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HOME : African & Tribal Art : Masterpieces of African Art : Lagooons Area (Attye or Anyi) Sculpture of a Standing Woman
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Lagooons Area (Attye or Anyi) Sculpture of a Standing Woman - DC.339
Origin: Ivory Coast
Circa: 20 th Century AD
Dimensions: 44" (111.8cm) high
Collection: African Art
Medium: wood

Location: United States
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This beautifully-rendered carving of a standing female has been identified as having been made by one of the tribes from the Lagoons area of the Ivory Coast, most probably the Anyi or Attye people. It is a supremely elegant example of the genre, with a long, graceful body, slender limbs and a very tall neck supporting a uniquely “Lagoons” head. This is specifically characterised by a flat face with incised eyes painted with white pigment to give a somewhat staring expression, thin, arched brows and a long nose with a small, pursed mouth. The whole is surmounted with an elaborate multi-crested coiffure which also retains various pigments in the grooves. The additional detailing on the beck and head is exquisite, including delicate incisions and the rendering of geometric (diamond-shaped) lozenges in red/white/blue pigment down the length of the neck. The figure is dressed in a series of necklaces and belts made of fibre and trade beads, and is well-patinated through use and age. Its large size argues for a centralised rather than private/domestic social role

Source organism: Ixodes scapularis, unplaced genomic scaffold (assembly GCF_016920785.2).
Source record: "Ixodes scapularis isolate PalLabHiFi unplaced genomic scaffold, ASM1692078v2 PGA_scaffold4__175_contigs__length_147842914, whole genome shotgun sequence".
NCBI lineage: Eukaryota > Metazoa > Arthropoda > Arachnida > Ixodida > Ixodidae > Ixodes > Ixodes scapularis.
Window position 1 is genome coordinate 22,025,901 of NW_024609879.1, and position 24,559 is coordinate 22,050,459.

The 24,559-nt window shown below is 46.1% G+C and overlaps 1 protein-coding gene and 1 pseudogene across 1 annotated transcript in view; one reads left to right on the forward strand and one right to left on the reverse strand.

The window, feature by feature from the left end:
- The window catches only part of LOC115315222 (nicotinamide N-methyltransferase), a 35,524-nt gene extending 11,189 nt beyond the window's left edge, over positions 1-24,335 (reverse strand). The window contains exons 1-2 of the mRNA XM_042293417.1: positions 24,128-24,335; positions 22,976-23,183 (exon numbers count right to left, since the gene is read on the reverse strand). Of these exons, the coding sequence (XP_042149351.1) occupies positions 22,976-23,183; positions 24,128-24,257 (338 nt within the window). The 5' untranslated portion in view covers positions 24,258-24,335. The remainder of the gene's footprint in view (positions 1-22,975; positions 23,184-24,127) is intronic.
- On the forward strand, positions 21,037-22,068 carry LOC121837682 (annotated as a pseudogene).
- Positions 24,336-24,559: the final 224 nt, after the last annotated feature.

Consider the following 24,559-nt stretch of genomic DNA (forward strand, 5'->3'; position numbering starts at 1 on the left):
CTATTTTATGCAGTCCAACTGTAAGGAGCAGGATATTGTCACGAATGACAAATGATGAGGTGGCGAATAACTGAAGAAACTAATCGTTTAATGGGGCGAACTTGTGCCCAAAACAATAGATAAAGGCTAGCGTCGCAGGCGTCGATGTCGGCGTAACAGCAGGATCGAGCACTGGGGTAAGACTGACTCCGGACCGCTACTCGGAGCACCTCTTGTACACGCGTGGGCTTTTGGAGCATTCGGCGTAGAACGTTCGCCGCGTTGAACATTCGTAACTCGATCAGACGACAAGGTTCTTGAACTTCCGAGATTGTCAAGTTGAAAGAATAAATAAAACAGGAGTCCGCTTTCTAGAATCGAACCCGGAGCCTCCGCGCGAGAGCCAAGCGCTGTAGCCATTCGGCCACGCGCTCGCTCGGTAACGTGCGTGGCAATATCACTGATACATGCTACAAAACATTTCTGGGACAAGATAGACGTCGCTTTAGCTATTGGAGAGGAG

The Lagoons people include about a dozen distinct groups, which are grouped into two main units; the Attye and the Ebrie. They are not usually confused with the Anyi, who are more influenced by local neighbours such as the Baule. Lagoons groups consider themselves to be distinct from one another except in cases of threat, when they combine. Their social structure is based upon a gerontocracy. Artistically, they are defined by carvings of astonishing refinement, with exceptionally serene expressions and attenuated proportions. They usually have highly ornate hairstyles, keloid scarifications – rendered as removable plugs – and glossy patinas from usage. The figures were used by spiritual intermediaries to obtain information from the hereafter. There are also reports of highly gendered figures being used as spirit spouses, as in the Baule tradition. They are also said to have been display pieces at traditional dances, or awarded to excellent dancers and performers. They are sometimes adorned with beads, which are often more diagnostic in terms of area of origin than the piece itself.

This is an exceptionally refined and charming piece of African art.

- (DC.339)


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